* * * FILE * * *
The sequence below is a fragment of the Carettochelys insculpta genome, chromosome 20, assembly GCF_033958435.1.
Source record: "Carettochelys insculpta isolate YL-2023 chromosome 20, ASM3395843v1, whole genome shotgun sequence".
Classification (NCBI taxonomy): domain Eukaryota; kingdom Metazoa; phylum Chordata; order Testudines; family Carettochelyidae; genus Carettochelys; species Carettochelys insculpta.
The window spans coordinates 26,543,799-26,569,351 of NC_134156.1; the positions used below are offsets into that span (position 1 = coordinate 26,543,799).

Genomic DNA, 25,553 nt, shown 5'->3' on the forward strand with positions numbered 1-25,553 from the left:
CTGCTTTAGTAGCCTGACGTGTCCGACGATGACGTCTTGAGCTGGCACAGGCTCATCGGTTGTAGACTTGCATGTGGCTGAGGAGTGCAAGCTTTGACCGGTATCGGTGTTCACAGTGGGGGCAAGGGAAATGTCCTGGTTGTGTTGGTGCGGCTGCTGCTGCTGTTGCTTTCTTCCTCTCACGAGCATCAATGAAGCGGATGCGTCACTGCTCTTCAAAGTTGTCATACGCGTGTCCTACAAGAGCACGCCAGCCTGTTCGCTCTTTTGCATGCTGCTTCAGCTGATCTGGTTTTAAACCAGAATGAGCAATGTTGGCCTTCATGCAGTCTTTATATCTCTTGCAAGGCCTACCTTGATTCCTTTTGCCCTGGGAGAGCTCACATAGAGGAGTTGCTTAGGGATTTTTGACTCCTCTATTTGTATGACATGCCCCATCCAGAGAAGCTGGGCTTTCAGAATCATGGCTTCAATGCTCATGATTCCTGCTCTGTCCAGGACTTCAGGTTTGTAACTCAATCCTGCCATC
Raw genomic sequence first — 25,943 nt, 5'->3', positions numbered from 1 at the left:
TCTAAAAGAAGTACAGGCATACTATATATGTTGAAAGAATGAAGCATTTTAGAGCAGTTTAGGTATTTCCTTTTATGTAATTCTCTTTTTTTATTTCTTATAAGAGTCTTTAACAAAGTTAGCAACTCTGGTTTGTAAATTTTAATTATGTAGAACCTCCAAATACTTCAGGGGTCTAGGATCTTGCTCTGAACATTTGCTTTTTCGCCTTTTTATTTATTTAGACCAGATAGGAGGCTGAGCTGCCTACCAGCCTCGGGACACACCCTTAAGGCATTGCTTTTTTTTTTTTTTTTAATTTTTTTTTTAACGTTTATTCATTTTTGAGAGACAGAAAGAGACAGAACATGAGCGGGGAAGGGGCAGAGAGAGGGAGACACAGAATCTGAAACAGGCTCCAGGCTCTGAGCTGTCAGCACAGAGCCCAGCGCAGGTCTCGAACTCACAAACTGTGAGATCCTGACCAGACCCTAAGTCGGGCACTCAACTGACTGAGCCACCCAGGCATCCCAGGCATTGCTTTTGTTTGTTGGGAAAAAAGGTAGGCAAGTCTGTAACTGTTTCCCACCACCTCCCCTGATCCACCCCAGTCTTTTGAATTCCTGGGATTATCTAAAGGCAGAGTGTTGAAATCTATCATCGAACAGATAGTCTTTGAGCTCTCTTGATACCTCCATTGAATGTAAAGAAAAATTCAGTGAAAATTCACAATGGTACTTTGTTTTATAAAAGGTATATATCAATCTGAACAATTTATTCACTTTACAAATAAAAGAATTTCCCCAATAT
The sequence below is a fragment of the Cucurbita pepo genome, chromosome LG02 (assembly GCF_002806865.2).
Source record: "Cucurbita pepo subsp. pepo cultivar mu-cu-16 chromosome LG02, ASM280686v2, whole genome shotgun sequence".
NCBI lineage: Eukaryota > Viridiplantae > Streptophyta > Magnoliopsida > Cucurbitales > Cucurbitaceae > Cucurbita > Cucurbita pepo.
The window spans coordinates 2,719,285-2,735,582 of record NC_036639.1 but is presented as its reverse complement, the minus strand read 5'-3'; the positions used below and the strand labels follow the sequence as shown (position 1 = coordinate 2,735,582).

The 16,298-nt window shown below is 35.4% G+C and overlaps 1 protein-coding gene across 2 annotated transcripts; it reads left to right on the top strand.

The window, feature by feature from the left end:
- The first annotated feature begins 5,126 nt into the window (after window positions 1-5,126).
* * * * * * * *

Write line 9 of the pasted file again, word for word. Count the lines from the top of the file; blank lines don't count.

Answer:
The sequence below is a fragment of the Cucurbita pepo genome, chromosome LG02 (assembly GCF_002806865.2).